Alex Walker
Feb 22, 2017 · 5 min read

As a general rule, I think most designers and front-end coders spend more time thinking about the columns in their web layouts than the rows.

That’s not really surprising. As most devices are designed to scroll vertically, our page-width is a far more scarce resource than our page height — so dividing up the horizontal space seems like a perfectly sensible place to start.

What is Vertical Baseline Rhythm?

Vertical baseline rhythm — sometimes called the ‘vertical measure’ — is a grid of horizontal lines that you can use to hang your typography in. It’s not unlike the light-blue lines on the grade school workbook we all learned to write in.

Richard Rutter describes it like this:

Headings, subheads, block quotations, footnotes, illustrations, captions and other intrusions into the text create syncopations and variations against the base rhythm of regularly leaded lines. These variations can and should add life to the page, but the main text should also return after each variation precisely on beat and in phase.

The Elements of Typographic Style Applied to the Web

Often, even though we might not be able to see the underlying grid, we’re aware of it through a feeling of balance and harmony in the layout. We might not know why it feels ‘right’ – we just know it does.

But does that mean every page element has to bow to the grid?

No. Not necessarily.

How does Wallpaper Magazine… roll?

Wallpaper is a magazine that grew up in print. Their print layouts have always been neat, airy and classy with emphasis on attractive type and low ornamentation. Wallpaper’s online presence honors that approach.

At first glance, there isn’t an obvious grid — at least to my eye anyway.

But rollout a 25px line-height grid across it and things become a little clearer. Elements aren’t always locked precisely to each line — though some certainly are — but most float neatly inside the lines provided.

Watch the animation above — it has a jazzy rhythm to it. From the top down, it’s 2,2,1,10,3,… 2,2,1,1,2,1. Maybe it’s me, but I hear drums when I read it.

Applying a Baseline Grid to any page

I’ve often found it useful to be able to apply a grid to a live webpage. It helps with the early stages of development and gives you consistent units to talk about with your dev team. It’s also a nice way to help you analyze and understand why good site layouts – like Wallpaper – work.

Here’s how I do it on Chrome – but the basic method should work on most browsers.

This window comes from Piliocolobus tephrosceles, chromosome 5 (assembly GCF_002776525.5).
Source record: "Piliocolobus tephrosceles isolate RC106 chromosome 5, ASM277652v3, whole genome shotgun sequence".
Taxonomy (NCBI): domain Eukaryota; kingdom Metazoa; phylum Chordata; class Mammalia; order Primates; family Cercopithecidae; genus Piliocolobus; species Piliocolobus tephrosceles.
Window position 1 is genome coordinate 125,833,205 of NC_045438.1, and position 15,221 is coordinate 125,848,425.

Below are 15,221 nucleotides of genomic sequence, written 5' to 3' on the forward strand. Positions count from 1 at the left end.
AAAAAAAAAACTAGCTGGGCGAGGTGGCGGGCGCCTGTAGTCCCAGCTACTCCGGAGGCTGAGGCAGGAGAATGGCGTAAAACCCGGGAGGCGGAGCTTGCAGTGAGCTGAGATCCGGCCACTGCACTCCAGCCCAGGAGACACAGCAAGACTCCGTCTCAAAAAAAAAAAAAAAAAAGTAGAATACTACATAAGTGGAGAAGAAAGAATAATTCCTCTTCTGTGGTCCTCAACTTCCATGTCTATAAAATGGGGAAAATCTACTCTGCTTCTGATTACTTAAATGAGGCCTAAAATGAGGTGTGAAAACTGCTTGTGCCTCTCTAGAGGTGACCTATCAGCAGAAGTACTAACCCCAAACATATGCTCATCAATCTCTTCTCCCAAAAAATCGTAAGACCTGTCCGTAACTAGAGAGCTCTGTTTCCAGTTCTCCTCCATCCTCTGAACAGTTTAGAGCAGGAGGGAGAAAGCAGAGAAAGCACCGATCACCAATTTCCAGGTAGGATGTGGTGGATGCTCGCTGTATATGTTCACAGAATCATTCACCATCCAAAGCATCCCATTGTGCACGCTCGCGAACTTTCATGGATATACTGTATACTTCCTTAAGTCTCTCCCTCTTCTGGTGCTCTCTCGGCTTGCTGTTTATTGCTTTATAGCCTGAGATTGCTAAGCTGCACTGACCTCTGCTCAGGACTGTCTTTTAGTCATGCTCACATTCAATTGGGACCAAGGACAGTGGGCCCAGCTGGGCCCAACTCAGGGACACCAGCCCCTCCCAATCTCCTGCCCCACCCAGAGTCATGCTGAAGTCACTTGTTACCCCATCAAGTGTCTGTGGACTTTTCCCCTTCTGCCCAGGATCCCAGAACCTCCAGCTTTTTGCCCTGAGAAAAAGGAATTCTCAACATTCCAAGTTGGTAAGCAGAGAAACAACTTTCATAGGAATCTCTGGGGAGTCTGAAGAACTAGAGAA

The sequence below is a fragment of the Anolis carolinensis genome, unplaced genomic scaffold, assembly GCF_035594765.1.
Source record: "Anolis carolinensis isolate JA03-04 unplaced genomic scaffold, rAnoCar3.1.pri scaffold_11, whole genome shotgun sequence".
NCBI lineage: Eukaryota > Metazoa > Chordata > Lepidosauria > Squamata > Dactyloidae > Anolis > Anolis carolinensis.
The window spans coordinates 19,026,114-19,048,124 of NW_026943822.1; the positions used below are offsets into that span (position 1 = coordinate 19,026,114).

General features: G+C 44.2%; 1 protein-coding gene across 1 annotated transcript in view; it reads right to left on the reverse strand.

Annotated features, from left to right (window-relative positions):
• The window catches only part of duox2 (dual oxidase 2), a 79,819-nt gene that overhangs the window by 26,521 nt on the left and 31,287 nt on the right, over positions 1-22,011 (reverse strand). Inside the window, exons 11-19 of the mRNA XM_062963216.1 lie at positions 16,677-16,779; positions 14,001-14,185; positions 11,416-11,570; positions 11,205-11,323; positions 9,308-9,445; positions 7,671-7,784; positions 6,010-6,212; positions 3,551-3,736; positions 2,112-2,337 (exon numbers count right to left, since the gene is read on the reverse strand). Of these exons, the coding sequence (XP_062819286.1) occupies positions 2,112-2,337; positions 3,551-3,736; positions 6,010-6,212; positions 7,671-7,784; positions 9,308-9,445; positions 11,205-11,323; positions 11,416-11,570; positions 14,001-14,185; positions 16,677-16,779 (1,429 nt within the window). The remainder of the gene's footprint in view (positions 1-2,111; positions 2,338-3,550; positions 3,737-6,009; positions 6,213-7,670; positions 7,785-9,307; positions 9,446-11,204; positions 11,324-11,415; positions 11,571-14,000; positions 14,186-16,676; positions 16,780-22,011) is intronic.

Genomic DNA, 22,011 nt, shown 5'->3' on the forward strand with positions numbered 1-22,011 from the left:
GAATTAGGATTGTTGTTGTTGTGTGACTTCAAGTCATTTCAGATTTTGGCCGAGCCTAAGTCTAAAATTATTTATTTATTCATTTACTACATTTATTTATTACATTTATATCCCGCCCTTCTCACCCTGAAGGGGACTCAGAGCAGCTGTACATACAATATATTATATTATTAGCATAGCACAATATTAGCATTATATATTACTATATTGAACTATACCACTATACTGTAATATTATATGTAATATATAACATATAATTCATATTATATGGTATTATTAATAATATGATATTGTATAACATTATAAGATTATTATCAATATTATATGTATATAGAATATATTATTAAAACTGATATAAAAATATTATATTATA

1). Install the Stylebot extension and go to the page you want to add the grid to (the Stylish extension will work fine too).

2). Click on the Stylish button and ‘Open Stylish’. Copy the CSS below and paste it into the empty Stylebot panel.

body {
position: relative;
body:active:after {
display: none;
body:after {
background: linear-gradient(0, rgba(200,225,255,0.6) 1px, transparent 1px);
background-size: 17px 25px;
bottom: 0;
margin-top: 0px;
content: '';
display: block;
height: auto;
left: 0;
pointer-events: none;
position: absolute;
right: 0;
top: 0;
width: auto;
z-index: 9999;

You should immediately see light horizontal lines overlaying your page (see image).

3). You’ll probably want to adjust the grid. Change the second number in background-sizeto change the line-height of your grid.

``background-size: 17px 25px;

Change the color and opacity in the grid by editing the RGBA color in `background’.

background: linear-gradient(0, rgba(200,225,255,0.6) 1px, transparent 1px);

4). When you’re happy with the grid, hit SAVE, and your grid will be applied to any page you visit under that domain. Click ‘Cancel’ and then ‘X’ to close the StyleBot editor.

5). You can deactivate your grid (or any other CSS you’ve applied to the page) by clicking on the StyleBot button, selecting ‘Options’ and then ‘Styles’, and unchecking the box. You can switch your grid on and off any time you like.

Here’s quick screen grab showing the process in action.

The Takeaway: Vertical Baseline Rhythm is not a religion

Vertical Baselines are a handy tool but they shouldn’t take over your design. There was a time where I spent too much sweat trying to bend every page element to obey my mighty grid rules. I was arm-wrestling typographic percentages and margins and ‘hitting the grid’ became a goal in itself, rather than just a tool to help me design better.

That’s not fun or very useful.

I think it’s better to look at vertical baselines as a strong bass drum in a band. A regular beat helps to measure out the space for the rest of the band to play in.

Set up a beat, but play around it.

But if everyone is too bang on the beat, you probably have yourself a fairly boring marching band (no offense to marching bands).

Set up a nice backbeat that everyone can feel, but don’t be afraid of little flourishes that might land slightly off the beat. They can add energy and flavor to a composition (visual or musical).

Personally, I like to start with a strong grid and use it. If there’s whitespace between headings or paragraphs, it might as well be 1, 2, or 3 whole ‘vertical units’ — rather than 1.3 or 2.75 units.

Likewise, the feature image might as well be exactly 12 units tall as 11.8 or 12.3 units, as now the bottom edge of the image is more likely to line up nicely with any text flowing alongside it.

But if, on the other hand, the caption on those images looks too spacey when it is spread over 25px line-heights, that’s fine. It’s ok to forget the grid. Just make it look good.

The grid is your trusted layout advisor — not your master.


Sharing our passion for building incredible internet things.

Alex Walker

Written by

Pixel puncher, pusher and prodder @SitePointDotCom



Sharing our passion for building incredible internet things.

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